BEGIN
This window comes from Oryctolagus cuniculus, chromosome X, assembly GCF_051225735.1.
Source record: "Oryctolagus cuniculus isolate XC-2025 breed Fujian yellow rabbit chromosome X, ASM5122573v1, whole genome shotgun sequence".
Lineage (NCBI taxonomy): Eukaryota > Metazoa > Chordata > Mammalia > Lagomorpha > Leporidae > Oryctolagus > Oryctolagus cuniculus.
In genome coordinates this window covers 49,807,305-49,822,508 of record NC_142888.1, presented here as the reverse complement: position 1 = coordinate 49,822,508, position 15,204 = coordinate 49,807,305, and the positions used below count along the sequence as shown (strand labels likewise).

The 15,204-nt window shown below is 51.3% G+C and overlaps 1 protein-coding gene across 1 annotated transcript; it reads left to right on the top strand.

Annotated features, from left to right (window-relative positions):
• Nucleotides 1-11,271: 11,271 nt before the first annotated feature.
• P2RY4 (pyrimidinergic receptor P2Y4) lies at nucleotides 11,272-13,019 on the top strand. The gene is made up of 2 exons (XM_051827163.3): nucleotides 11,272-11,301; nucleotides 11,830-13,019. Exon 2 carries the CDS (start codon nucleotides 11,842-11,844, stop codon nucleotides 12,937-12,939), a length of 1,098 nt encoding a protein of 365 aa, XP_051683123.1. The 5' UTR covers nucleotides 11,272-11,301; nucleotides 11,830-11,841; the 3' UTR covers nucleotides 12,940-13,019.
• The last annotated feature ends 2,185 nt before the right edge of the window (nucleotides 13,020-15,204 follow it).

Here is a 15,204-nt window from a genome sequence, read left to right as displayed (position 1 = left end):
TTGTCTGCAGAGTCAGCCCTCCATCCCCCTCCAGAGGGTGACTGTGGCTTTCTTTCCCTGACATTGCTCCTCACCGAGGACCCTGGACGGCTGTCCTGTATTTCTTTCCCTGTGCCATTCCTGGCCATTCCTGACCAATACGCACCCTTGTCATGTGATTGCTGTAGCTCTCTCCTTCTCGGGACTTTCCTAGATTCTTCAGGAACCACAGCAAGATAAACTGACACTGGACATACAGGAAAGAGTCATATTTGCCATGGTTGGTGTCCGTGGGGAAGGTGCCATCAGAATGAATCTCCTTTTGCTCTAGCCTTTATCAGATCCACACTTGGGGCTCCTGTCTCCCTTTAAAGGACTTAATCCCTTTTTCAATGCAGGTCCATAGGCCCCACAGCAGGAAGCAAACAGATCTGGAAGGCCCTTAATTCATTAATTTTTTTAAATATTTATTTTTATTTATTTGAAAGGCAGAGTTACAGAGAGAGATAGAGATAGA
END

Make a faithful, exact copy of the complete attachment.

This window comes from Oryctolagus cuniculus, chromosome X, assembly GCF_051225735.1.
Source record: "Oryctolagus cuniculus isolate XC-2025 breed Fujian yellow rabbit chromosome X, ASM5122573v1, whole genome shotgun sequence".
Lineage (NCBI taxonomy): Eukaryota > Metazoa > Chordata > Mammalia > Lagomorpha > Leporidae > Oryctolagus > Oryctolagus cuniculus.
In genome coordinates this window covers 49,807,305-49,822,508 of record NC_142888.1, presented here as the reverse complement: position 1 = coordinate 49,822,508, position 15,204 = coordinate 49,807,305, and the positions used below count along the sequence as shown (strand labels likewise).

The 15,204-nt window shown below is 51.3% G+C and overlaps 1 protein-coding gene across 1 annotated transcript; it reads left to right on the top strand.

Annotated features, from left to right (window-relative positions):
• Nucleotides 1-11,271: 11,271 nt before the first annotated feature.
• P2RY4 (pyrimidinergic receptor P2Y4) lies at nucleotides 11,272-13,019 on the top strand. The gene is made up of 2 exons (XM_051827163.3): nucleotides 11,272-11,301; nucleotides 11,830-13,019. Exon 2 carries the CDS (start codon nucleotides 11,842-11,844, stop codon nucleotides 12,937-12,939), a length of 1,098 nt encoding a protein of 365 aa, XP_051683123.1. The 5' UTR covers nucleotides 11,272-11,301; nucleotides 11,830-11,841; the 3' UTR covers nucleotides 12,940-13,019.
• The last annotated feature ends 2,185 nt before the right edge of the window (nucleotides 13,020-15,204 follow it).

Here is a 15,204-nt window from a genome sequence, read left to right as displayed (position 1 = left end):
TTGTCTGCAGAGTCAGCCCTCCATCCCCCTCCAGAGGGTGACTGTGGCTTTCTTTCCCTGACATTGCTCCTCACCGAGGACCCTGGACGGCTGTCCTGTATTTCTTTCCCTGTGCCATTCCTGGCCATTCCTGACCAATACGCACCCTTGTCATGTGATTGCTGTAGCTCTCTCCTTCTCGGGACTTTCCTAGATTCTTCAGGAACCACAGCAAGATAAACTGACACTGGACATACAGGAAAGAGTCATATTTGCCATGGTTGGTGTCCGTGGGGAAGGTGCCATCAGAATGAATCTCCTTTTGCTCTAGCCTTTATCAGATCCACACTTGGGGCTCCTGTCTCCCTTTAAAGGACTTAATCCCTTTTTCAATGCAGGTCCATAGGCCCCACAGCAGGAAGCAAACAGATCTGGAAGGCCCTTAATTCATTAATTTTTTTAAATATTTATTTTTATTTATTTGAAAGGCAGAGTTACAGAGAGAGATAGAGATAGA